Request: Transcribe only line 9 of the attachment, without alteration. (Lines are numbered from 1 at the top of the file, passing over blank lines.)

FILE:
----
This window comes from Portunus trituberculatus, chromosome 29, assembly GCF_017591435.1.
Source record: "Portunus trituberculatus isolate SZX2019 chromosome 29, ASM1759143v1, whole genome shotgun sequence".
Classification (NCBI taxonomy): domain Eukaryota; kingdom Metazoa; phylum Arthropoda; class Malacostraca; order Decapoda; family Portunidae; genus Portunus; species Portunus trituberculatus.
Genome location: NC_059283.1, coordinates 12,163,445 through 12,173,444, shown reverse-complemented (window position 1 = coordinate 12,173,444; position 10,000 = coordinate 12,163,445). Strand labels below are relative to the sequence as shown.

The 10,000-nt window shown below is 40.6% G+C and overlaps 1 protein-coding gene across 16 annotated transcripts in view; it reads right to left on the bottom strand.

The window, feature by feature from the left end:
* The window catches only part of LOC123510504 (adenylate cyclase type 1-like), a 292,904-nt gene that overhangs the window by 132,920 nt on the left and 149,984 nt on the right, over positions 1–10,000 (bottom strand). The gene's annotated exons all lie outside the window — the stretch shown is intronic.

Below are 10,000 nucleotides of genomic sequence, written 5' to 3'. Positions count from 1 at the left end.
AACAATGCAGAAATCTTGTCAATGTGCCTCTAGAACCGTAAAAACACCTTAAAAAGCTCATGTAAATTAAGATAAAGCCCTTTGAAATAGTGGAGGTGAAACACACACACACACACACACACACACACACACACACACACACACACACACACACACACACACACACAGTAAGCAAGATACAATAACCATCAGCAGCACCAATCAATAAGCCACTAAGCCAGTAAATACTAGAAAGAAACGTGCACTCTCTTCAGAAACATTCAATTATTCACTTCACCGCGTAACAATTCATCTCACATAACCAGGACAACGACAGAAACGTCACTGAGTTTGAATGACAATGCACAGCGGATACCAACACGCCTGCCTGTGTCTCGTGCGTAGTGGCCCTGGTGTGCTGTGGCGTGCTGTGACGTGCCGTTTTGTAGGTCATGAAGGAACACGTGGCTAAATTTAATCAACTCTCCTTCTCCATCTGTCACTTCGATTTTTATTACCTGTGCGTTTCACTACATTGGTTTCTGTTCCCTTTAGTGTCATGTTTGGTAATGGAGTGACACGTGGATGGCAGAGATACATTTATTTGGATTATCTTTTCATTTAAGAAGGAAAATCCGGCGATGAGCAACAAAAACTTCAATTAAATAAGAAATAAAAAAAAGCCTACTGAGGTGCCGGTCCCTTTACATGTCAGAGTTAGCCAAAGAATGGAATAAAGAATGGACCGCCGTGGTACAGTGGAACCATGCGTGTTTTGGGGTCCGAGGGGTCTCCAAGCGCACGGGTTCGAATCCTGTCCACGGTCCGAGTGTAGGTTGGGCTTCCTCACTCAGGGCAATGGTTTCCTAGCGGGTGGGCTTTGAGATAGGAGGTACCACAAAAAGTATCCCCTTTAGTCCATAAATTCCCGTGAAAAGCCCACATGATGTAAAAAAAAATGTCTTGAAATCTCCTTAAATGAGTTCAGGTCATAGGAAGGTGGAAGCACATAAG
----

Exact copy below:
AACAATGCAGAAATCTTGTCAATGTGCCTCTAGAACCGTAAAAACACCTTAAAAAGCTCATGTAAATTAAGATAAAGCCCTTTGAAATAGTGGAGGTGAAACACACACACACACACACACACACACACACACACACACACACACACACACACACACACACACACACAGTAAGCAAGATACAATAACCATCAGCAGCACCAATCAATAAGCCACTAAGCCAGTAAATACTAGAAAGAAACGTGCACTCTCTTCAGAAACATTCAATTATTCACTTCACCGCGTAACAATTCATCTCACATAACCAGGACAACGACAGAAACGTCACTGAGTTTGAATGACAATGCACAGCGGATACCAACACGCCTGCCTGTGTCTCGTGCGTAGTGGCCCTGGTGTGCTGTGGCGTGCTGTGACGTGCCGTTTTGTAGGTCATGAAGGAACACGTGGCTAAATTTAATCAACTCTCCTTCTCCATCTGTCACTTCGATTTTTATTACCTGTGCGTTTCACTACATTGGTTTCTGTTCCCTTTAGTGTCATGTTTGGTAATGGAGTGACACGTGGATGGCAGAGATACATTTATTTGGATTATCTTTTCATTTAAGAAGGAAAATCCGGCGATGAGCAACAAAAACTTCAATTAAATAAGAAATAAAAAAAAGCCTACTGAGGTGCCGGTCCCTTTACATGTCAGAGTTAGCCAAAGAATGGAATAAAGAATGGACCGCCGTGGTACAGTGGAACCATGCGTGTTTTGGGGTCCGAGGGGTCTCCAAGCGCACGGGTTCGAATCCTGTCCACGGTCCGAGTGTAGGTTGGGCTTCCTCACTCAGGGCAATGGTTTCCTAGCGGGTGGGCTTTGAGATAGGAGGTACCACAAAAAGTATCCCCTTTAGTCCATAAATTCCCGTGAAAAGCCCACATGATGTAAAAAAAAATGTCTTGAAATCTCCTTAAATGAGTTCAGGTCATAGGAAGGTGGAAGCACATAAG